He also recommended conducting a business assessment that takes into account the costs of robot procurement, commissioning and integration as well as costs for safety precautions and certification. Conversely, however, the assessment must also consider the savings achieved by lowering personnel costs and increasing productivity. Above all, first-time projects should be thoughtfully approached, carefully planned and implemented with less complexity.

The 4th SCHUNK User and Technology Dialogue featured presentations from SCHUNK product manager Benedikt Janssen, who discussed SCHUNK’s options for cobot peripherals; Jochen Vetter, team leader for robot safety at PILZ, who gave an overview of standards-compliant use of HRC as well as reliable measurement of applied forces; Dr. Alfred Hypki, senior engineer at the Department of Production Systems of the Ruhr University Bochum, who presented a standardised questionnaire, which enables fast, objective and reliable assessment of HRC potential in companies; Sebastian Keller, production specialist for the BMW Group at the Leipzig plant, who explained how HRC is successfully employed in day-to-day production; Jens Kotlarski, managing director of Yuanda Robotics in Hanover, Germany, who gave an impressive presentation on the creative potential and dynamism of start-ups in the field of HRC; and Uwe Schmidt, head of the COBOT World division of HLS Ingenieurbüro GmbH in Augsburg, who demonstrated how HRC scenarios can be implemented in the real world.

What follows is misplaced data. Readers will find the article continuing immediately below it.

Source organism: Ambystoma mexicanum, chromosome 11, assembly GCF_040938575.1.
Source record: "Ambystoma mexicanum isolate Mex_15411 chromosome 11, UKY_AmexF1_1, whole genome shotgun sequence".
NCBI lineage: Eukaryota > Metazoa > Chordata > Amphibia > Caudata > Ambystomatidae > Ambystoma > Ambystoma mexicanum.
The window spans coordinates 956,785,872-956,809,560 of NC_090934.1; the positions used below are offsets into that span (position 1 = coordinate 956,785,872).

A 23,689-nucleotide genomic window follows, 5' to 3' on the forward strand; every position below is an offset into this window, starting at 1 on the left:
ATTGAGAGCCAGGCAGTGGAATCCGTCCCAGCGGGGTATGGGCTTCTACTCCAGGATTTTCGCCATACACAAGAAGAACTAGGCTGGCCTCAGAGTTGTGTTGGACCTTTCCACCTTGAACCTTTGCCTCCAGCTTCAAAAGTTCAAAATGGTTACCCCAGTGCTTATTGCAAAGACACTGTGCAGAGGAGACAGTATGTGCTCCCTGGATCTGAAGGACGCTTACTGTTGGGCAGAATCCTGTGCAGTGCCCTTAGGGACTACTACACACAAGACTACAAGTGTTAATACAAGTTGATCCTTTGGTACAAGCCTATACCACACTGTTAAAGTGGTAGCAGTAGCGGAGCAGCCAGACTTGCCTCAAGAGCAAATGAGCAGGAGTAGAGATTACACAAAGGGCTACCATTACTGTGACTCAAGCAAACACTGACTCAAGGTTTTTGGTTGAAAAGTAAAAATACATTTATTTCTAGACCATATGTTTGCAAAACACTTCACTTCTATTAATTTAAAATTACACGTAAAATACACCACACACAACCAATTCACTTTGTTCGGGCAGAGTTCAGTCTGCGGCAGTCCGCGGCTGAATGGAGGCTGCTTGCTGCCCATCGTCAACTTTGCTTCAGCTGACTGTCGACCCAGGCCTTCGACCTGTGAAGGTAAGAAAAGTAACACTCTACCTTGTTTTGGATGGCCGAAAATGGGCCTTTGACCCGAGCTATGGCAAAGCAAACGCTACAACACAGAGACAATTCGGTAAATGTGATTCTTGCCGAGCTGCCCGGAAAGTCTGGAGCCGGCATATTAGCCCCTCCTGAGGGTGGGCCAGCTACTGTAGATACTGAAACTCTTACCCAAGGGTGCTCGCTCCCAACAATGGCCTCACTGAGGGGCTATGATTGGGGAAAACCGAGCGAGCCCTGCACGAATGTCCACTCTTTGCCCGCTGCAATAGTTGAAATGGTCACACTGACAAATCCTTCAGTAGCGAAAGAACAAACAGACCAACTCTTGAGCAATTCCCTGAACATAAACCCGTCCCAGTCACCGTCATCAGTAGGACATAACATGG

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Global Stainless Steel Market Outlook

Global Stainless Steel Market Outlook